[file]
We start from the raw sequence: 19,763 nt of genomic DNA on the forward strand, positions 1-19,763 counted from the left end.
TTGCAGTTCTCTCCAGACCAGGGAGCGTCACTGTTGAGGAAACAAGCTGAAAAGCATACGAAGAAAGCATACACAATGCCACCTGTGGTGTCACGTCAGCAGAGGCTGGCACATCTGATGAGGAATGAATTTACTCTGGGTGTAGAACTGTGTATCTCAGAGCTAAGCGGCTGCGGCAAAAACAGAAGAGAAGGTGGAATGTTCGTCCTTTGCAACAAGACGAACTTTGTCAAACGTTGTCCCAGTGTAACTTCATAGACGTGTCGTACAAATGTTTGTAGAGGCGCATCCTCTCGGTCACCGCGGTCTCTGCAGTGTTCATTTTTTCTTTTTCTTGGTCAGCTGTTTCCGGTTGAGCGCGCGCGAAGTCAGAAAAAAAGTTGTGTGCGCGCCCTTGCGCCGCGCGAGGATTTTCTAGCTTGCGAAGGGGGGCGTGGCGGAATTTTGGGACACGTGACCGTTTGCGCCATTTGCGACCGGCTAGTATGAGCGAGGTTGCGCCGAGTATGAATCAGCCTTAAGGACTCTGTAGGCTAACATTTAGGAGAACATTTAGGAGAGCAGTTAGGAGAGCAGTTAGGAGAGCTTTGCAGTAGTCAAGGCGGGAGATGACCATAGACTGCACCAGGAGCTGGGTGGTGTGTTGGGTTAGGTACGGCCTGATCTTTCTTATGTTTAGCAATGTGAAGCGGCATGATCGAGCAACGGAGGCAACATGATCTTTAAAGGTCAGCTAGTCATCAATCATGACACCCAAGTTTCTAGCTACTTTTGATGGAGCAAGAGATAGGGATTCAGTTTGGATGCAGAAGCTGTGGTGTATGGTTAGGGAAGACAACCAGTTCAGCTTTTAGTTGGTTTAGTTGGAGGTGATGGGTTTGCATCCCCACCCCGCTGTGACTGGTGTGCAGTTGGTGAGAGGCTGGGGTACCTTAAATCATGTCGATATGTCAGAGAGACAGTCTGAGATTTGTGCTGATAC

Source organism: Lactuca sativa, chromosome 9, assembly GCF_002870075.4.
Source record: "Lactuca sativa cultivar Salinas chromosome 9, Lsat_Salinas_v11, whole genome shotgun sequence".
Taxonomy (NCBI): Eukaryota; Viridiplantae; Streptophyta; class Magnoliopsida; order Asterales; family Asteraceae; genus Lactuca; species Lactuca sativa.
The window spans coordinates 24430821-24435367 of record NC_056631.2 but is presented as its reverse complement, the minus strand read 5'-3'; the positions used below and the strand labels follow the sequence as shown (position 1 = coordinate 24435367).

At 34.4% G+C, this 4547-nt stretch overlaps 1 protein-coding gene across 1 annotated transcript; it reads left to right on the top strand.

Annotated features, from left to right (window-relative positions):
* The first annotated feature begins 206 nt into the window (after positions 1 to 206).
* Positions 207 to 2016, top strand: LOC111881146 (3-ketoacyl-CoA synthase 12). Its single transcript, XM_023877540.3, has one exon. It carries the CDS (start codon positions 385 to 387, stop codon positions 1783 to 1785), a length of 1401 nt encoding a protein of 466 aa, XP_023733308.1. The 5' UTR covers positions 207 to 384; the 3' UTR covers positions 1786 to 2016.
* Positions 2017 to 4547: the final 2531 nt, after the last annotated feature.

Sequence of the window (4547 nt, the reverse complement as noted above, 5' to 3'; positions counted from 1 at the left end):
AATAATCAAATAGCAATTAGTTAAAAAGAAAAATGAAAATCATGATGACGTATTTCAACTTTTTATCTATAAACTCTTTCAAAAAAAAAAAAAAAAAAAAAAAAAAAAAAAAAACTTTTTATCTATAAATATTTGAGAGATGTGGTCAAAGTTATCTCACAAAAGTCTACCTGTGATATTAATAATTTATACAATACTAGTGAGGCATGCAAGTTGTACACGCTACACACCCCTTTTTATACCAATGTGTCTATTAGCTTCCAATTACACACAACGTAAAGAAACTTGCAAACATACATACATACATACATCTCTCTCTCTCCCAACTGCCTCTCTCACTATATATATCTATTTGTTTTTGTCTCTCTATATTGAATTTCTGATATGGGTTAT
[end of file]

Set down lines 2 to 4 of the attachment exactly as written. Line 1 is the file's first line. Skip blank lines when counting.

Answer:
TTGCAGTTCTCTCCAGACCAGGGAGCGTCACTGTTGAGGAAACAAGCTGAAAAGCATACGAAGAAAGCATACACAATGCCACCTGTGGTGTCACGTCAGCAGAGGCTGGCACATCTGATGAGGAATGAATTTACTCTGGGTGTAGAACTGTGTATCTCAGAGCTAAGCGGCTGCGGCAAAAACAGAAGAGAAGGTGGAATGTTCGTCCTTTGCAACAAGACGAACTTTGTCAAACGTTGTCCCAGTGTAACTTCATAGACGTGTCGTACAAATGTTTGTAGAGGCGCATCCTCTCGGTCACCGCGGTCTCTGCAGTGTTCATTTTTTCTTTTTCTTGGTCAGCTGTTTCCGGTTGAGCGCGCGCGAAGTCAGAAAAAAAGTTGTGTGCGCGCCCTTGCGCCGCGCGAGGATTTTCTAGCTTGCGAAGGGGGGCGTGGCGGAATTTTGGGACACGTGACCGTTTGCGCCATTTGCGACCGGCTAGTATGAGCGAGGTTGCGCCGAGTATGAATCAGCCTTAAGGACTCTGTAGGCTAACATTTAGGAGAACATTTAGGAGAGCAGTTAGGAGAGCAGTTAGGAGAGCTTTGCAGTAGTCAAGGCGGGAGATGACCATAGACTGCACCAGGAGCTGGGTGGTGTGTTGGGTTAGGTACGGCCTGATCTTTCTTATGTTTAGCAATGTGAAGCGGCATGATCGAGCAACGGAGGCAACATGATCTTTAAAGGTCAGCTAGTCATCAATCATGACACCCAAGTTTCTAGCTACTTTTGATGGAGCAAGAGATAGGGATTCAGTTTGGATGCAGAAGCTGTGGTGTATGGTTAGGGAAGACAACCAGTTCAGCTTTTAGTTGGTTTAGTTGGAGGTGATGGGTTTGCATCCCCACCCCGCTGTGACTGGTGTGCAGTTGGTGAGAGGCTGGGGTACCTTAAATCATGTCGATATGTCAGAGAGACAGTCTGAGATTTGTGCTGATAC

Source organism: Lactuca sativa, chromosome 9, assembly GCF_002870075.4.
Source record: "Lactuca sativa cultivar Salinas chromosome 9, Lsat_Salinas_v11, whole genome shotgun sequence".